Imagine Ford attempting to sell a car without lights. No doubt, they’d be bucking all sorts of laws, but consumers would never buy it, either. Who would fork up a few hundred bucks a month for a car with no lights? Who would settle to drive a car only during the day? Absurdity!
But expensive bikes are sold without lights every day.
Sparse is a new Kickstarter-backed company that wants to reimagine the world of bike accessories. As silly as that car/bike analogy may seem to a serious biker, Sparse agrees: There’s way too much to worry about when you hop on a bike these days.
“Getting on a bike as your primary mode of transport is more complex than getting in your car--you have to be mindful of weather, distance, attire, and all that stuff that we all need,” CEO Colin Owen writes. “The checklist is simply a bit longer when on a bike vs drive. It’s an underserved and under-considered region of the market.”
The company’s first product will be the Sparse Bicycle Lights. They’re a pair of die-cast aluminum LED bike lights, two standouts in durability, subtle style, waterproofness, and even security. The rear light fits on most popular seat posts, and it can’t be stolen without removing the seat. The front light doesn’t just fit on your handlebars, it replaces a spacer in their stem, integrating to actually become part of the bike itself. On top of the theft-deterring design, the company plans to announce some further security measures coming in the future.
For Sparse, it’s one of countless low-hanging pieces of fruit in the bike industry. Despite just launching their first successful Kickstarter campaign, Sparse already has 450 potential product sketches sitting on a wall. 450! That’s not just a lot of ideas, that’s sheer absurdity. You have to wonder, how any company can come into a major, established market and immediately bring with them such a massive pile of disruption? Sparse sees opportunity in the industry because of the lack of regulation stemming from a misunderstood customer.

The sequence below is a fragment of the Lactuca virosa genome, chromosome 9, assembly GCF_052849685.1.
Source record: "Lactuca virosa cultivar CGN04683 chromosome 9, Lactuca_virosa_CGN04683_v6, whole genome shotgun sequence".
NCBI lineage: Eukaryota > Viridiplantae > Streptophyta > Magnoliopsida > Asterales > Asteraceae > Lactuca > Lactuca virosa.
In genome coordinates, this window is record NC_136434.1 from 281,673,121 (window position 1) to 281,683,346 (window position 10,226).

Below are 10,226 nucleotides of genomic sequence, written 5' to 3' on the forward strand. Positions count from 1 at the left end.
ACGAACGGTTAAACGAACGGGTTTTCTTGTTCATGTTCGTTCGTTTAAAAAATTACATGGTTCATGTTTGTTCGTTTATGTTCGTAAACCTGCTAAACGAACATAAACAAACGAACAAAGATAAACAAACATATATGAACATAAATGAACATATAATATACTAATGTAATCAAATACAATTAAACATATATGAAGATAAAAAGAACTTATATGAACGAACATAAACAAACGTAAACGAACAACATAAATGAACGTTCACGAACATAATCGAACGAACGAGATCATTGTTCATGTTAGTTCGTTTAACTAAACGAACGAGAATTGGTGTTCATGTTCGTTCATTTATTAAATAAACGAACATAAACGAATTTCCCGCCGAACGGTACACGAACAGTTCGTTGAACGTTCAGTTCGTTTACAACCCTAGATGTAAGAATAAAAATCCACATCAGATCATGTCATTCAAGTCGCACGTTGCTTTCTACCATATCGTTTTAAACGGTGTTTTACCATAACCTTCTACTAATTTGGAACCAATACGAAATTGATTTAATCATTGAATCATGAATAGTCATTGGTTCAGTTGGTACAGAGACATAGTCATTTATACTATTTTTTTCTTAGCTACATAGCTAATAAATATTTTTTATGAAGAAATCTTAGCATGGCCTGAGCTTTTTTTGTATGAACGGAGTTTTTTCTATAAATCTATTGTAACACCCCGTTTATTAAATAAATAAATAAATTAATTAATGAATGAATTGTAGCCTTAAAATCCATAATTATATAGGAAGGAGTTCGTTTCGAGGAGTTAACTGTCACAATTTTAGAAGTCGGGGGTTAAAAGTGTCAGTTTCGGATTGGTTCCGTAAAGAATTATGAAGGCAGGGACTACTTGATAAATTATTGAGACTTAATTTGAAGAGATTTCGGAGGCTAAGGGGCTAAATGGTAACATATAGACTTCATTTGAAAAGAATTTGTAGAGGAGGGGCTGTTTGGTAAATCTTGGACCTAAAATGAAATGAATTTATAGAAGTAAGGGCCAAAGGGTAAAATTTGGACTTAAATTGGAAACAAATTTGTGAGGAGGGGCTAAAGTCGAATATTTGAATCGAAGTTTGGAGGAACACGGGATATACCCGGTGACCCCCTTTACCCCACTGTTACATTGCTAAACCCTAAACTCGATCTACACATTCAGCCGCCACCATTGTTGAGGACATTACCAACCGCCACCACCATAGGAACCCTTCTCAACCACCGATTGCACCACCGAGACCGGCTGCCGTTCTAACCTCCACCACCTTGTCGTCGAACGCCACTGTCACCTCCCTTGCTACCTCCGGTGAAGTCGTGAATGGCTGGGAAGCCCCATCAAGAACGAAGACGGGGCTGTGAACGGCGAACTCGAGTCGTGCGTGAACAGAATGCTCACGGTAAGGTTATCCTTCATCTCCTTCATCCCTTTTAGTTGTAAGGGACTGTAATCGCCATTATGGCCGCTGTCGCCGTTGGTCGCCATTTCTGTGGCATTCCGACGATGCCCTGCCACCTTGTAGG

“There is a shocking lack of standardization in the industry. One quick example: seat-post sizes. There are currently 22 (22!) different seat-post sizes in use (and that’s not counting the non-round aero posts). Some folks slam their seats against the frame. Others ride them such that the clamp can barely hold them,” Owen explains. “People attach bags, reflectors, lights, pumps, chains, and who knows what around these posts. From a manufacturer standpoint, addressing that space (and this could be said for almost every region of the bike), is just a difficult problem and one whose solution will have countless exceptions.
“Culturally, the bike industry is stuck in a rut of optimizing for performance in racing. Most folks in the industry are, by our own highly unscientific survey, hard-core bike nuts. They port that interest over to the job and optimize the bikes via metrics that aren’t fully aligned with the daily rider.”
In other words, bike manufacturers are selling highly customizable performance to the masses--treating the entire world like their geekiest contingent--killing usability and peripheral standards in the process. Sounds like the PC industry about a decade ago, right? And we all know what happened there.
If you’d like to order Sparse’s first pair of lights ($120), the Kickstarter campaign has ended, but you can no doubt inquire on their site.
[Hat tip: Core77]